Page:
Florida Power & Light has until June 24 to provide a plan to the state Department of Environmental Protection to stop the saltwater plume that originates in the cooling canals at its Turkey Point nuclear power plant in South Miami-Dade.
On Monday, state Sen. Anitere Flores, R-Miami-Dade, told the South Florida Regional Planning Commission that it was important for people from throughout the region to weigh in and make sure the fix gets done right.
"Once a consent decree is agreed upon by both parties, the only way to undo it would be through litigation," she said. "So it's very important for DEP and FPL to get this right on the first try so we don't have to waste time solving the issue through costly and timely litigation."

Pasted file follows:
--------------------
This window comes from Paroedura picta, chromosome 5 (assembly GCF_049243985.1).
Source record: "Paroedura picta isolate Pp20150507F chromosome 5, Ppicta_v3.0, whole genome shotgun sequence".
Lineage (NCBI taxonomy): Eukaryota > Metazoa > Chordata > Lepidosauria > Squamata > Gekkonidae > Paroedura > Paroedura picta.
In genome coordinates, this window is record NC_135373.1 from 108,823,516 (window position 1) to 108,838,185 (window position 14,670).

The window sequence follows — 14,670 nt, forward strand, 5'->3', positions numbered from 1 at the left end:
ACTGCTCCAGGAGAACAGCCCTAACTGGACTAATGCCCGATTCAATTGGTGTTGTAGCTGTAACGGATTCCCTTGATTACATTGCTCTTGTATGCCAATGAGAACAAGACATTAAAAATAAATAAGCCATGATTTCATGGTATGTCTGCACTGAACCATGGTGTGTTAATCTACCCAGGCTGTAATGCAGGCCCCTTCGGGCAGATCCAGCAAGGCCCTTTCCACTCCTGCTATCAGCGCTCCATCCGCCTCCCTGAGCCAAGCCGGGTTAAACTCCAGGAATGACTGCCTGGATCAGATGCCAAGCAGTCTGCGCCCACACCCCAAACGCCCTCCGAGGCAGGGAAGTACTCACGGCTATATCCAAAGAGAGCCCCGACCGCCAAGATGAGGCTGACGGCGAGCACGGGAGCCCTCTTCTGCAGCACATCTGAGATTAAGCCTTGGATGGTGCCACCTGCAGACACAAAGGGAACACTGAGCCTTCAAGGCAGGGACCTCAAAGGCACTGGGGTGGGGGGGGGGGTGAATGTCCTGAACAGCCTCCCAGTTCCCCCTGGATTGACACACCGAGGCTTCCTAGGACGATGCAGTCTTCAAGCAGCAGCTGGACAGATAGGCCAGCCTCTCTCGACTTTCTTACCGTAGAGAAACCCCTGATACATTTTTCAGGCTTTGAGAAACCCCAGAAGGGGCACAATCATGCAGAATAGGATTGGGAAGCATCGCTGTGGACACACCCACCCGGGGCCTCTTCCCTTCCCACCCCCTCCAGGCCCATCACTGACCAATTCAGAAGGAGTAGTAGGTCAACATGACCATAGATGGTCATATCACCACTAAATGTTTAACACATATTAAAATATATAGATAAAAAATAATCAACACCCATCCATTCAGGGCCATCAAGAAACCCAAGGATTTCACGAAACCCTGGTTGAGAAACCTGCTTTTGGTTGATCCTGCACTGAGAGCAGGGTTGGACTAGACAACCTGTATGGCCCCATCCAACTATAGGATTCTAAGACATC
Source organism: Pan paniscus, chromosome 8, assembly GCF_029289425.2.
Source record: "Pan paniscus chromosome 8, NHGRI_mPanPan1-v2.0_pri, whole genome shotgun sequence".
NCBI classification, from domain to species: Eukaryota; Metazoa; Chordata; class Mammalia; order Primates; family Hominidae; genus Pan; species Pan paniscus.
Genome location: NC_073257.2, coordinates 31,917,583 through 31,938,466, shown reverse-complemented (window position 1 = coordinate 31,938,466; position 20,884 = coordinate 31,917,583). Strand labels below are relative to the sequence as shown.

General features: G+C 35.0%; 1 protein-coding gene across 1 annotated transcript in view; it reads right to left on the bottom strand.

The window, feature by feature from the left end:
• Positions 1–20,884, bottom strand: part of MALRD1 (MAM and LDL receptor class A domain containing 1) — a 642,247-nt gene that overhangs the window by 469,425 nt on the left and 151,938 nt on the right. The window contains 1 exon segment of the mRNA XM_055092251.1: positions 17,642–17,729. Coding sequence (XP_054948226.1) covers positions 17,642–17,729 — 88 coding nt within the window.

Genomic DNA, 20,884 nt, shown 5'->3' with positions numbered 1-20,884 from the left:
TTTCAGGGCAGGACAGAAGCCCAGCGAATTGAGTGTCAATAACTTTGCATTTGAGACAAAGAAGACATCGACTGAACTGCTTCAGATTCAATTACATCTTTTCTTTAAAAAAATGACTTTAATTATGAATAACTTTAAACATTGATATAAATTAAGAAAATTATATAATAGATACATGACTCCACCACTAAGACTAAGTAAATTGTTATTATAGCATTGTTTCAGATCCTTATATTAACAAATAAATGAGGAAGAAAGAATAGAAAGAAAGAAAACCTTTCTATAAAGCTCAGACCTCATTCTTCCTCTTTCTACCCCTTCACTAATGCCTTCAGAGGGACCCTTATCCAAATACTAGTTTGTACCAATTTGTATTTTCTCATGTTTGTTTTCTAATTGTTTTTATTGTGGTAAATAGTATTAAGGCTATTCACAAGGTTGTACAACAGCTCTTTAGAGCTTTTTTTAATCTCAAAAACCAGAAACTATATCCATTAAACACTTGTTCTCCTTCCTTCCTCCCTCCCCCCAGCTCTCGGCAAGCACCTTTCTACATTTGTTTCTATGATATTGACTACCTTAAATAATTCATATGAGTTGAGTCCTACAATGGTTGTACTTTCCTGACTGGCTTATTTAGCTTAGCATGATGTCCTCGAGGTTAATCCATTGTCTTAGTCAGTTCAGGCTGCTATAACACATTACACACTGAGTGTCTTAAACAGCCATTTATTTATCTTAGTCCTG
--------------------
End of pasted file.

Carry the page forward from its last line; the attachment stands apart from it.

The cooling canals are less than 10 miles from the wellfields that the Florida Keys Aqueduct Authority uses to supply water to the Florida Keys.
"This is not an issue for our drinking water today nor any time in the near future," Flores said. "However, we now know that these plumes are moving eastward and westward and that if we don't stop their movement, they will eventually affect our drinking water. So we need to stop this before it becomes a real problem to our health."
Flores said she hopes the utility will propose a series of extraction wells that would draw out the salty water, then inject it deep underground — and that the utility should consider using towers instead of canals to cool off the water.